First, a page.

The Obama administration and congressional Republicans on Monday appeared to be hurtling toward yet another high-profile legislative showdown, this time over whether the U.S. should impose additional sanctions against Iran.
On Monday, Secretary of State John Kerry announced in Austria that international negotiators failed to reach a November 24 deadline for an agreement under which Iran would abandon its nuclear program. Instead of hitting the deadline, Kerry announced a seven-month delay in the talks, and said negotiators would reassess if no deal were in place after four months.
The deadline was expected to be missed, but Republican members of the House immediately responded by saying the delay would only give Iran more time to get closer to building a nuclear weapon.
"As these negotiations drag on, Iran continues to enrich uranium, is free to pursue some nuclear-related R&D, and has been handed access to previously frozen assets and an easing of sanctions," said Rep. Mike Rogers (R-Mich.), who chairs the House Intelligence Committee. "At the same time, the United States has received little in return but a promise to keep talking."
Some suggested that Iran will only continue to stall for time, and said the best way to kickstart the talks would be to impose more economic sanctions against that country. House Foreign Affairs Committee Chairman Ed Royce (R-Calif.) said new sanctions could be used to put more pressure on Iran to reach a deal.
"Since the beginning of these negotiations, the administration aggressively opposed congressional attempts to give our negotiators more leverage with added sanctions, to go into force should negotiations fail," Royce said. "We'll never know if that prospect would have made a difference over the past 12 months. But we do know that talks haven't succeeded without more pressure."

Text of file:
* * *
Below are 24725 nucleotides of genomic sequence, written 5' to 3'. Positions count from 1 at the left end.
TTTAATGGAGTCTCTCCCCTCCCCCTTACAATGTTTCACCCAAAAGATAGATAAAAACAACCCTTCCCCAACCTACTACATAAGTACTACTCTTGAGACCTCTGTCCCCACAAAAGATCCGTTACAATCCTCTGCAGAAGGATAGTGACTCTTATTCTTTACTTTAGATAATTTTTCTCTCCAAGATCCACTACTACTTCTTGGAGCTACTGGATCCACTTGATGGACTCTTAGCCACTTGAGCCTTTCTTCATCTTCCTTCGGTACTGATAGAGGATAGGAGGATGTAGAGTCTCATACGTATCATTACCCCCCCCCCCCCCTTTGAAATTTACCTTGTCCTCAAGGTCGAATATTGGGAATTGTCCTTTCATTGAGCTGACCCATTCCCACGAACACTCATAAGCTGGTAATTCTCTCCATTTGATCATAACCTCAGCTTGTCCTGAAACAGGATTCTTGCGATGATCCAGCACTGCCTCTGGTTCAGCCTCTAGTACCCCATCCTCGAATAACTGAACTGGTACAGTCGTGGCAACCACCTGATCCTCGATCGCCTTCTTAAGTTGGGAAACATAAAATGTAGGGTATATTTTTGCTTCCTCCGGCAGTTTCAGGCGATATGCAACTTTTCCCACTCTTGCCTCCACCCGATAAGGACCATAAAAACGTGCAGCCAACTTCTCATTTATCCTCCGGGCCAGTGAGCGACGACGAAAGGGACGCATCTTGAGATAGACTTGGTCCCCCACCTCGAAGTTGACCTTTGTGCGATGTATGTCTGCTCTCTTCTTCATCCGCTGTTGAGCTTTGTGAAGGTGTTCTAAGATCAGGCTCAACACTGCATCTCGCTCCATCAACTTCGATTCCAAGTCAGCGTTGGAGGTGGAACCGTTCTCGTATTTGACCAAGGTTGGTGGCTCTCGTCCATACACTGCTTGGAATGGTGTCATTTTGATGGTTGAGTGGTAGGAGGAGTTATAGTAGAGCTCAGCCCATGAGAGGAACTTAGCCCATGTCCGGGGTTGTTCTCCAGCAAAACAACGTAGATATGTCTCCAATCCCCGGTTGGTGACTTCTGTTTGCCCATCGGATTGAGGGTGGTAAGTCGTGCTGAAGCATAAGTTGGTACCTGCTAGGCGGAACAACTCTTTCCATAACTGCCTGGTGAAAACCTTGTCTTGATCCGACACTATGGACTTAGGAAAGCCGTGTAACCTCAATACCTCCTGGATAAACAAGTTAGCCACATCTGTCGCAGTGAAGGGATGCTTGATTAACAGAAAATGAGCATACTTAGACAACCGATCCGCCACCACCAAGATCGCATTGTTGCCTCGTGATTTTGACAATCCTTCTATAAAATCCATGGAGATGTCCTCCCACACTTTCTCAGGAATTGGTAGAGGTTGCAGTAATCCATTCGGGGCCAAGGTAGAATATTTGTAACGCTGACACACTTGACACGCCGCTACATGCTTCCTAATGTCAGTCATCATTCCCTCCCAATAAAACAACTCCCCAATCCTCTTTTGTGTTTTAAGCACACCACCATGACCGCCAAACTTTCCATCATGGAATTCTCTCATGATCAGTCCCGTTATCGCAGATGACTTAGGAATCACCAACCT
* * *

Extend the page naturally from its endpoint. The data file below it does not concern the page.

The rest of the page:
Rep. Ileana Ros-Lehtinen (R-Fla.), who chairs the subcommittee on the Middle East and North Africa under Royce, said there is no basis at all for extending the talks, and that Iranian President Hassan Rouhani "never had any intention of reaching an agreement."
"The Obama administration should realize that the Iranians are not serious about these talks and should abandon the negotiations and with the Republicans in control of both the House and Senate, it's time that we roll up our sleeves and get to work to pass new sanctions on the Iranian regime," she said.
Sen. Bob Corker (R-Tenn.), the top Republican on the Senate Foreign Relations Committee, also said some sanctions program should be developed in case no deal is reached.
"With so much riding on these talks for the security of our nation and that of the region, Congress must have the opportunity to weigh in before implementation of any final agreement and begin preparing alternatives, including tougher sanctions, should negotiations fail," he said.
But even as they were announcing the delay, Obama administration officials said they are completely opposed to the idea of new sanctions legislation. Kerry made it clear that the administration wants to terminate the sanctions against Iran in order to finalize an agreement, but said the world "still has serious questions" about Iran's nuclear program that have not been answered.
White House spokesman Josh Earnest said the administration opposes new sanctions because they would be opposed by some of the countries working on the agreement.
"Layering on additional sanctions could leave some of our partners with the impression that the sanctions regime is more punitive in nature than anything else," Earnest said. "That could cause some cracks in that international coordination to appear."
Legislation imposing sanctions against Iran has been very popular over the last few years, among both Republicans and Democrats. Next year, Congress will likely be in an easy position to pass new sanctions, especially with Republican support.
A question posed Monday is whether the Obama administration would veto that legislation. Earnest hinted a veto could happen, since Obama's position hasn't changed on sanctions, but Kerry declined to answer.
"It's way too premature to be starting to talk about veto," he said.
If it comes down to a veto fight, it will be one of a few issues that the two branches of government will be fighting over. Republicans are already thinking about trying to defund Obama's immigration announcement, and may push for new spending cuts once the GOP takes over the Senate — members have also said they would likely attack Obamacare again through legislation.